Similar to SMAs, Funds have its advantages and disadvantages. Funds have three distinct advantages over SMAs; smaller investment minimums, access to larger CTA managers, and more recently the addition of fund administrators to Fund investments. One of the drawbacks in investing through a SMA is that many of the well known CTA managers have high minimum investments, which makes them out of reach for the everyday investor. For that exact reason, these larger CTA managers offer Fund offerings, which gives investors access to the strategy with smaller investments. The last added benefit of a Fund is fund administrators. Although this is not a direct advantage, it more recently has become the norm for Funds to hire fund administrators. Fund administrators help with fund reporting, along with acting as a third party which handles the investor’s capital. Fund administrators are employed to prevent ponzi schemes and the mishandling of investor capital. If you are looking to make a fund type investment, it is highly recommended to ensure that the fund has a qualified and reputable fund administrator that oversees the handling of all cash transactions.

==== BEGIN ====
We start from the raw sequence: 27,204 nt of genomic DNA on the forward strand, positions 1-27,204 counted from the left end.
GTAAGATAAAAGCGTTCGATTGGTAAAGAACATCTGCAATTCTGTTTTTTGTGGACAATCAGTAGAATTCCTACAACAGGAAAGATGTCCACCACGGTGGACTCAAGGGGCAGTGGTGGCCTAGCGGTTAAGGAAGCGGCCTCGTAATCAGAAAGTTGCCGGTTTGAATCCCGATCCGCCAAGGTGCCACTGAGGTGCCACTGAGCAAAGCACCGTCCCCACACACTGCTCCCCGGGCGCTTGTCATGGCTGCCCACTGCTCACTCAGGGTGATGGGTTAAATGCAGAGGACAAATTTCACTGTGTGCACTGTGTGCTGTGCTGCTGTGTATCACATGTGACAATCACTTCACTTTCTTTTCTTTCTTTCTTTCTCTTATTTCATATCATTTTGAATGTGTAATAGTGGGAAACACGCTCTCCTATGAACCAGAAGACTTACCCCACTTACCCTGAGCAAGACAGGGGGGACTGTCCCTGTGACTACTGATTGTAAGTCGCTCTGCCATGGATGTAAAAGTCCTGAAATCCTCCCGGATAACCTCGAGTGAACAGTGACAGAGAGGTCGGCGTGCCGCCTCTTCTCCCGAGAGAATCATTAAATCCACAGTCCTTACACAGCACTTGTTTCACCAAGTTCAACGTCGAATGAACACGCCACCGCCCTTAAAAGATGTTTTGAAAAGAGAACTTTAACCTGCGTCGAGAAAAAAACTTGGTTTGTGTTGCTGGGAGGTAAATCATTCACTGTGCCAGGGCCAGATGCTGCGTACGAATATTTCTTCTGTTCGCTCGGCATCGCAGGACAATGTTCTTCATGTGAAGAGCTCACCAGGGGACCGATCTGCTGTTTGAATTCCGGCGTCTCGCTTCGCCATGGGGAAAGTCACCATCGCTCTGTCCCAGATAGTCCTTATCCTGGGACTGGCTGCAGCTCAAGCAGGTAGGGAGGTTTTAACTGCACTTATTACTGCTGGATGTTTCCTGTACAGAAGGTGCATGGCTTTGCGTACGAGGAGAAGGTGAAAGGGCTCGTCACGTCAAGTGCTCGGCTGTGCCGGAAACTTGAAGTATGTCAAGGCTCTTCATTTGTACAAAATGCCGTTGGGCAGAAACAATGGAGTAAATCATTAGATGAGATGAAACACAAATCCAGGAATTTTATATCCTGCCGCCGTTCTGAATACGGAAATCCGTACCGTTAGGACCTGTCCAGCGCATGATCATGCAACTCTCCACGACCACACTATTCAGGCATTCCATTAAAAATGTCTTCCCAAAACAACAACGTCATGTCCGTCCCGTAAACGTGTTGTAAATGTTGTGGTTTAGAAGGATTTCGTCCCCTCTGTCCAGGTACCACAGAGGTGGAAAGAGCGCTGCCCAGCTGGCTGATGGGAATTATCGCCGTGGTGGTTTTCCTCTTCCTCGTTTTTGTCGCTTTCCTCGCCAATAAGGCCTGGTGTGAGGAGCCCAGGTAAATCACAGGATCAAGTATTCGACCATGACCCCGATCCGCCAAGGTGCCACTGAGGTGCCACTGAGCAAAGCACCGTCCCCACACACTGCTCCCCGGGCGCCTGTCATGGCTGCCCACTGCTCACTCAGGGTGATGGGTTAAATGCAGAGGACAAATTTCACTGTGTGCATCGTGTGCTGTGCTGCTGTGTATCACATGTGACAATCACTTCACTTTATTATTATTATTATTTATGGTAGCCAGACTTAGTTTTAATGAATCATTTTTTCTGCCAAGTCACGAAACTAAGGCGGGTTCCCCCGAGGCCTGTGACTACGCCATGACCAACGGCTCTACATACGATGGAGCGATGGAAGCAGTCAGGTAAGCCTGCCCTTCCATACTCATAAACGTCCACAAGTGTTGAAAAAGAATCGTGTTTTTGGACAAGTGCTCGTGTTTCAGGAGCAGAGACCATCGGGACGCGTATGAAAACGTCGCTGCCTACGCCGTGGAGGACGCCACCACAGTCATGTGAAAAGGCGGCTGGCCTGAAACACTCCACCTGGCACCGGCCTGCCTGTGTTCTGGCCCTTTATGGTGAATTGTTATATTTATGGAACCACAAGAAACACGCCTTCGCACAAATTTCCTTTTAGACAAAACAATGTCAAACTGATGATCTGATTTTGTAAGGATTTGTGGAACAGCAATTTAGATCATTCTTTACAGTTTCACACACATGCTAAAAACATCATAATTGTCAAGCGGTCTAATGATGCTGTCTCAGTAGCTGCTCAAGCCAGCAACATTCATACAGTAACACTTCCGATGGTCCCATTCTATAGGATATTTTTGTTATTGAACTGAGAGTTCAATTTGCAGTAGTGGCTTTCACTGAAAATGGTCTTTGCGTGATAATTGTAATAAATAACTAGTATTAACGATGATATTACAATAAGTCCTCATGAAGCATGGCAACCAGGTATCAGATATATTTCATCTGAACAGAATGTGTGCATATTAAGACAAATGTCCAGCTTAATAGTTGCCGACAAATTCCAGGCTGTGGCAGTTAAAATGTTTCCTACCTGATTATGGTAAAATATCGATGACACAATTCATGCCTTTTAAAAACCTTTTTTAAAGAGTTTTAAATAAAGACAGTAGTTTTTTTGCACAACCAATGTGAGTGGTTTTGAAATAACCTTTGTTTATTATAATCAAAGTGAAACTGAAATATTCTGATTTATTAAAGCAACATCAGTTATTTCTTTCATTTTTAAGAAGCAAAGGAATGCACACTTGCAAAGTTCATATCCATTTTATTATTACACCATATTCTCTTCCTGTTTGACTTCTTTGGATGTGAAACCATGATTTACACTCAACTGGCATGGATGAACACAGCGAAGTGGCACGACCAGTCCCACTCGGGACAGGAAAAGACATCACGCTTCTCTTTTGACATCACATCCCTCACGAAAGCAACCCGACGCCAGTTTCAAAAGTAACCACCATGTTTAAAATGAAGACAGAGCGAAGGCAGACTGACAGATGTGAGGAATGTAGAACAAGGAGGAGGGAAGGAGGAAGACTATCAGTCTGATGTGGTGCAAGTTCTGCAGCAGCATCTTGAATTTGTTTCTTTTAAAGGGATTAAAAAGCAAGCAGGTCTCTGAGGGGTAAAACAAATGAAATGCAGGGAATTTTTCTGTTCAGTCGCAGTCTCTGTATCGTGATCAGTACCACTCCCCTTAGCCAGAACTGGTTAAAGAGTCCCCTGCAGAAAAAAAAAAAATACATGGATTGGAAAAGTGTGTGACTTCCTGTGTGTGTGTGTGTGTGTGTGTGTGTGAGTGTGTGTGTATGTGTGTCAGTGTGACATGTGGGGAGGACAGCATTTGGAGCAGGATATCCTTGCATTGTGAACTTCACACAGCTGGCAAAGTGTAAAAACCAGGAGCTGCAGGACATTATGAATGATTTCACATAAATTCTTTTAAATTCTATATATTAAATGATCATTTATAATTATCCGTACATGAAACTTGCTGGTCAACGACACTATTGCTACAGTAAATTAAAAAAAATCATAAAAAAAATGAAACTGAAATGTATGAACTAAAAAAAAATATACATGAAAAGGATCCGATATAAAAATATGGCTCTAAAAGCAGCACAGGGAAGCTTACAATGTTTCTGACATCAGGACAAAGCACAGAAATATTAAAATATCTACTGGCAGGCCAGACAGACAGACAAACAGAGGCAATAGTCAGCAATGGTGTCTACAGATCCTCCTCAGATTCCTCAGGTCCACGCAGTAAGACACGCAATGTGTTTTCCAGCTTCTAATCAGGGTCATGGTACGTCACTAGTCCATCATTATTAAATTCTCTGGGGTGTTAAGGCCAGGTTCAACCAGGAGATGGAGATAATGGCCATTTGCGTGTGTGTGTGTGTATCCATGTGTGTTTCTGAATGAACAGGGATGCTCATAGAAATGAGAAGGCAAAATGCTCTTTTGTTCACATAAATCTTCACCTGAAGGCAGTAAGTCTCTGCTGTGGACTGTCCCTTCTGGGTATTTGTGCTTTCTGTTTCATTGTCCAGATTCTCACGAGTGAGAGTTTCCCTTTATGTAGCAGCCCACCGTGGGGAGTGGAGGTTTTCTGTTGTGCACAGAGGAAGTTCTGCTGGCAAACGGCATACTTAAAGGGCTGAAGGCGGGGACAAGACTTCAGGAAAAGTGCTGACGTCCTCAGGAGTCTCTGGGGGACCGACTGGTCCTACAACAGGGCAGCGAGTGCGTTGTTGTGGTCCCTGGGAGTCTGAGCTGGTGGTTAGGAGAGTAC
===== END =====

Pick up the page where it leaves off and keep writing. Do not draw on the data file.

Fund investments, do however, have a few disadvantages. The biggest disadvantage is transparency and liquidity. Unlike SMAs, most Funds do not offer daily transparency, but instead offer statements on a monthly or quarterly basis. This removes the ability for an investor to monitor their investment on a daily basis. Also, many Funds have lock up periods which restrict investors from withdrawing their investment for a specific period of time. Lock-up periods can range from 1 month to a year or even greater depending on the investment. The last disadvantage for Fund investments is capital inefficiency. Unlike SMAs, Fund investments are less flexible (for the investor) and do not allow the use of notional funds/cross margining. Without the use of notional funds/cross margining investors are forced to place all capital with one CTA manager, instead of spreading out their investment across multiple managers like in a SMA structure.
Since every investor has specific and unique investment goals, the team at aiSource prefers to utilize the SMA investment structure. Besides having greater transparency and liquidity, SMAs are more flexible for investors and easy to make on-going changes to an overall CTA investment portfolio. For over 15 years, aiSource and its parent company, Lakefront Futures & Options, has worked closely with investors to help provide a CTA investment solution that appeals to their risk/reward appetite. Further, aiSource continues to help monitor the portfolio on an on-going basis making any necessary changes along the way. Contact aiSource today for a portfolio consultation.